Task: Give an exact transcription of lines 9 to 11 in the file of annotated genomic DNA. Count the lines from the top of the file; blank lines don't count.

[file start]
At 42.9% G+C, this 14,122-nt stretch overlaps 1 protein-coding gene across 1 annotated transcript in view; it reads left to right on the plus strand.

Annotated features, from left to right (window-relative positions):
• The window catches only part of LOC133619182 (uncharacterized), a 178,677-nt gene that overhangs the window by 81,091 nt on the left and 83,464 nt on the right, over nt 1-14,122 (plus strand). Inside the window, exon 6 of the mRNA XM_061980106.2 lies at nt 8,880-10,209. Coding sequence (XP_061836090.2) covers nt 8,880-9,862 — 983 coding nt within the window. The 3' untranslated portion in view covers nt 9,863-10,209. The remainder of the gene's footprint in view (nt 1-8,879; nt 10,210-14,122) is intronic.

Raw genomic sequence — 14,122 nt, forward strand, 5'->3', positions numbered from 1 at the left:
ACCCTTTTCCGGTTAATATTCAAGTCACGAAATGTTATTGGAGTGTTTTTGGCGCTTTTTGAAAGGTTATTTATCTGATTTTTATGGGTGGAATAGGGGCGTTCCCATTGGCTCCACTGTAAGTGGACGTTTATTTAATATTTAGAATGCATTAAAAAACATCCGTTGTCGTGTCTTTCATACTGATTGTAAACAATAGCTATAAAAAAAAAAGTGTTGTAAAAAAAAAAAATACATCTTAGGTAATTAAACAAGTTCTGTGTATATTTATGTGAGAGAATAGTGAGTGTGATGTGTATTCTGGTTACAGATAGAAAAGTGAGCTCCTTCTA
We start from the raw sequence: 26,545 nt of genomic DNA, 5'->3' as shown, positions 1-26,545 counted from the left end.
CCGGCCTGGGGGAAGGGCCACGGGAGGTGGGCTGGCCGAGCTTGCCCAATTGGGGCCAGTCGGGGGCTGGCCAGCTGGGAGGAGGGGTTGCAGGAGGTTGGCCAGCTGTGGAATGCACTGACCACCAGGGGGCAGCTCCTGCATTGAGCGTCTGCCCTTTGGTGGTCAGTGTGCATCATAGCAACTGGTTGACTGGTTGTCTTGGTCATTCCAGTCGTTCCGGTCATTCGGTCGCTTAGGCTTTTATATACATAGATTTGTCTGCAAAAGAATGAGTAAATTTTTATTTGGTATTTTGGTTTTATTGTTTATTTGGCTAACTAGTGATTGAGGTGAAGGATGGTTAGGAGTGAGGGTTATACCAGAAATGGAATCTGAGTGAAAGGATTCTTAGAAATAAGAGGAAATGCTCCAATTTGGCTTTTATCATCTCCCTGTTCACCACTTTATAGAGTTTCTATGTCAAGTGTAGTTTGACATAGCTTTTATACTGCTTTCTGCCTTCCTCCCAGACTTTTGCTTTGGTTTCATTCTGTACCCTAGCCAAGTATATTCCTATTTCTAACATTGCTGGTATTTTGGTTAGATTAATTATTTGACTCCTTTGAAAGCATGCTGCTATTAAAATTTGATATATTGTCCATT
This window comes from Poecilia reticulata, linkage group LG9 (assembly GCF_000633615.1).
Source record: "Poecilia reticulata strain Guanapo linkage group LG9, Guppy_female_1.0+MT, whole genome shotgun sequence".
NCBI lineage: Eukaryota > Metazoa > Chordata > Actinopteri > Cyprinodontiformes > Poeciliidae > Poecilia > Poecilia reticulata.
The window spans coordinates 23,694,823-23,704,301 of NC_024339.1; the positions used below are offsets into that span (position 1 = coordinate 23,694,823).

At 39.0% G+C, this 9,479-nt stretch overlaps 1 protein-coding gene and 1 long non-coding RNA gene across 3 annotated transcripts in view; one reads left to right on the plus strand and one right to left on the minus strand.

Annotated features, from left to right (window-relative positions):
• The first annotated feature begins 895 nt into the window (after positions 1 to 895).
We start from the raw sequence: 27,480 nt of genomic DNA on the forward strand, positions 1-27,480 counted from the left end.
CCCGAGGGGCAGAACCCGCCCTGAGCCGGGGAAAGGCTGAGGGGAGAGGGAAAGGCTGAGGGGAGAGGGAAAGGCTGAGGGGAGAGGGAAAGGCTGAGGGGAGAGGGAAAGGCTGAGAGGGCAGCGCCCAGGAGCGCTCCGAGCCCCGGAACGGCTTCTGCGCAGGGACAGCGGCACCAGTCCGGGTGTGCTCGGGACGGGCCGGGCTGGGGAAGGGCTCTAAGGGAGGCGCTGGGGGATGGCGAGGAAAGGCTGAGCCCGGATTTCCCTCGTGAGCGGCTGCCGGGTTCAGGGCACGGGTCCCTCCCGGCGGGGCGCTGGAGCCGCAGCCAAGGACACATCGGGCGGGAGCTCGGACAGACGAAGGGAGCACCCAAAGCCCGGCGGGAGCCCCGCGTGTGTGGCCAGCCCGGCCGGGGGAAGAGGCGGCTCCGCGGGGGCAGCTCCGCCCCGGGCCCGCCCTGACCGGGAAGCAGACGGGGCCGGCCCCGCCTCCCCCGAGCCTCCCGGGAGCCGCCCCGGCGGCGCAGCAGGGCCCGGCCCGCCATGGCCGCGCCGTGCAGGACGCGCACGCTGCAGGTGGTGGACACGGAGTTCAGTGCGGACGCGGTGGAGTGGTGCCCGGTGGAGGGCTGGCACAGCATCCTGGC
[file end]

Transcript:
Source record: "Poecilia reticulata strain Guanapo linkage group LG9, Guppy_female_1.0+MT, whole genome shotgun sequence".
NCBI lineage: Eukaryota > Metazoa > Chordata > Actinopteri > Cyprinodontiformes > Poeciliidae > Poecilia > Poecilia reticulata.
The window spans coordinates 23,694,823-23,704,301 of NC_024339.1; the positions used below are offsets into that span (position 1 = coordinate 23,694,823).